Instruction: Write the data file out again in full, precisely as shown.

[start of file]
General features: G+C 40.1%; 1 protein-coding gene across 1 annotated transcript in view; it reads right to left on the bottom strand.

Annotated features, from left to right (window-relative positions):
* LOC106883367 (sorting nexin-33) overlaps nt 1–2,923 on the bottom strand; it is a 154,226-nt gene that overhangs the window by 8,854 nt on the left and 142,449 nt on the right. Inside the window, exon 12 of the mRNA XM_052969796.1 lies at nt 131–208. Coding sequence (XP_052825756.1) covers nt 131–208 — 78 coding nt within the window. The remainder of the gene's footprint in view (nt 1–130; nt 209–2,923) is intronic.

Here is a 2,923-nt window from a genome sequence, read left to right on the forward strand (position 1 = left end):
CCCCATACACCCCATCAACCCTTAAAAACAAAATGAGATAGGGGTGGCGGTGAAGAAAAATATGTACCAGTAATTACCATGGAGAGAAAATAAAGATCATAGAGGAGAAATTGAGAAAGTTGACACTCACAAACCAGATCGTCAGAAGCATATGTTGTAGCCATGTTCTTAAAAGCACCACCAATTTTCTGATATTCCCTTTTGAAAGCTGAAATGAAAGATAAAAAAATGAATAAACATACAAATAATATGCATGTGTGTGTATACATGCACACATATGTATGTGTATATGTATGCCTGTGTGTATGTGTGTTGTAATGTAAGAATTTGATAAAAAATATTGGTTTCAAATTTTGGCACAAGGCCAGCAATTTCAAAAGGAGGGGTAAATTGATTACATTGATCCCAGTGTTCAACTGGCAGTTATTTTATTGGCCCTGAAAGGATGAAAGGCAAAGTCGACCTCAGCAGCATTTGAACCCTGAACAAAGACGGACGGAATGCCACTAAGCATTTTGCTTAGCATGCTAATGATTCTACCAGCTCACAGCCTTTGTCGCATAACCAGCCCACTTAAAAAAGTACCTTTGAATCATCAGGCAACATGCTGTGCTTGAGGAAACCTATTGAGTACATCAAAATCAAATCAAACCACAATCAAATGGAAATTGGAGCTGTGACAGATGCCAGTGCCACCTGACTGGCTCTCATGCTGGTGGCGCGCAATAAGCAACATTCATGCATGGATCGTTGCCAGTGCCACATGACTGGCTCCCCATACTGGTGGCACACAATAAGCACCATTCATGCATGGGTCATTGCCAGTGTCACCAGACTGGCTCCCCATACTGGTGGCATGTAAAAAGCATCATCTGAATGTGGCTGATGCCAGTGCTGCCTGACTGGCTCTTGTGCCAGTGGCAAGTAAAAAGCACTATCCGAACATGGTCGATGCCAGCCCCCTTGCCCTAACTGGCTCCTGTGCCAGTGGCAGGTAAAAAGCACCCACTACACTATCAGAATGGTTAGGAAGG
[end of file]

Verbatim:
General features: G+C 40.1%; 1 protein-coding gene across 1 annotated transcript in view; it reads right to left on the bottom strand.

Annotated features, from left to right (window-relative positions):
* LOC106883367 (sorting nexin-33) overlaps nt 1–2,923 on the bottom strand; it is a 154,226-nt gene that overhangs the window by 8,854 nt on the left and 142,449 nt on the right. Inside the window, exon 12 of the mRNA XM_052969796.1 lies at nt 131–208. Coding sequence (XP_052825756.1) covers nt 131–208 — 78 coding nt within the window. The remainder of the gene's footprint in view (nt 1–130; nt 209–2,923) is intronic.

Here is a 2,923-nt window from a genome sequence, read left to right on the forward strand (position 1 = left end):
CCCCATACACCCCATCAACCCTTAAAAACAAAATGAGATAGGGGTGGCGGTGAAGAAAAATATGTACCAGTAATTACCATGGAGAGAAAATAAAGATCATAGAGGAGAAATTGAGAAAGTTGACACTCACAAACCAGATCGTCAGAAGCATATGTTGTAGCCATGTTCTTAAAAGCACCACCAATTTTCTGATATTCCCTTTTGAAAGCTGAAATGAAAGATAAAAAAATGAATAAACATACAAATAATATGCATGTGTGTGTATACATGCACACATATGTATGTGTATATGTATGCCTGTGTGTATGTGTGTTGTAATGTAAGAATTTGATAAAAAATATTGGTTTCAAATTTTGGCACAAGGCCAGCAATTTCAAAAGGAGGGGTAAATTGATTACATTGATCCCAGTGTTCAACTGGCAGTTATTTTATTGGCCCTGAAAGGATGAAAGGCAAAGTCGACCTCAGCAGCATTTGAACCCTGAACAAAGACGGACGGAATGCCACTAAGCATTTTGCTTAGCATGCTAATGATTCTACCAGCTCACAGCCTTTGTCGCATAACCAGCCCACTTAAAAAAGTACCTTTGAATCATCAGGCAACATGCTGTGCTTGAGGAAACCTATTGAGTACATCAAAATCAAATCAAACCACAATCAAATGGAAATTGGAGCTGTGACAGATGCCAGTGCCACCTGACTGGCTCTCATGCTGGTGGCGCGCAATAAGCAACATTCATGCATGGATCGTTGCCAGTGCCACATGACTGGCTCCCCATACTGGTGGCACACAATAAGCACCATTCATGCATGGGTCATTGCCAGTGTCACCAGACTGGCTCCCCATACTGGTGGCATGTAAAAAGCATCATCTGAATGTGGCTGATGCCAGTGCTGCCTGACTGGCTCTTGTGCCAGTGGCAAGTAAAAAGCACTATCCGAACATGGTCGATGCCAGCCCCCTTGCCCTAACTGGCTCCTGTGCCAGTGGCAGGTAAAAAGCACCCACTACACTATCAGAATGGTTAGGAAGG